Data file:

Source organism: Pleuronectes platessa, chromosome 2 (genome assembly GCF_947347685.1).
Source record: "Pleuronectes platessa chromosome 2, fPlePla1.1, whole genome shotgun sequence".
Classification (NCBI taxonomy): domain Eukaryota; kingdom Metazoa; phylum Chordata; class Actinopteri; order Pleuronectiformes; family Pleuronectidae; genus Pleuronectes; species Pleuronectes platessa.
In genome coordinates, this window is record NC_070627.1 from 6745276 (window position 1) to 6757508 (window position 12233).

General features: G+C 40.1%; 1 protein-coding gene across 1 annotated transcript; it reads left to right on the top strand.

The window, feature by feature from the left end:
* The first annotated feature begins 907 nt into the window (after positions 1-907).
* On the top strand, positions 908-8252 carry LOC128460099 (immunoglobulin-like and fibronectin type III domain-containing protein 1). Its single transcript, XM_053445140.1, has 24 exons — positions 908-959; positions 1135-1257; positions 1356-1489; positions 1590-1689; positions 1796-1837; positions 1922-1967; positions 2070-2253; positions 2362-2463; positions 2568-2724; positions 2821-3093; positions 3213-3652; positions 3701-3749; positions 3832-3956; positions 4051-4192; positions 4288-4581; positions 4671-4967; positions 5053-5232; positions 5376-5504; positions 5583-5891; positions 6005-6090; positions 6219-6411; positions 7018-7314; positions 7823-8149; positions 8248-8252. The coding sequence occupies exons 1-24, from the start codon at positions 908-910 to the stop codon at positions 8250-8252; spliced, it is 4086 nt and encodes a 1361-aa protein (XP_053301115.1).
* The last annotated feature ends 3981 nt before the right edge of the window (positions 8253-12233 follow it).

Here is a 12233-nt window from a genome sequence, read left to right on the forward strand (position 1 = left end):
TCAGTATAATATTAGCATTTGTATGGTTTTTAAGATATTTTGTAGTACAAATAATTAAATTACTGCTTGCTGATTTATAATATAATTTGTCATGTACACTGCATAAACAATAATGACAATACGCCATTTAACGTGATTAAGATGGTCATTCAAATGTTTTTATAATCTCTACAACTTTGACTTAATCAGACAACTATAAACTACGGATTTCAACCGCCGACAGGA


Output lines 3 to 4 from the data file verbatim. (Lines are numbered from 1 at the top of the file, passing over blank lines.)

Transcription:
Classification (NCBI taxonomy): domain Eukaryota; kingdom Metazoa; phylum Chordata; class Actinopteri; order Pleuronectiformes; family Pleuronectidae; genus Pleuronectes; species Pleuronectes platessa.
In genome coordinates, this window is record NC_070627.1 from 6745276 (window position 1) to 6757508 (window position 12233).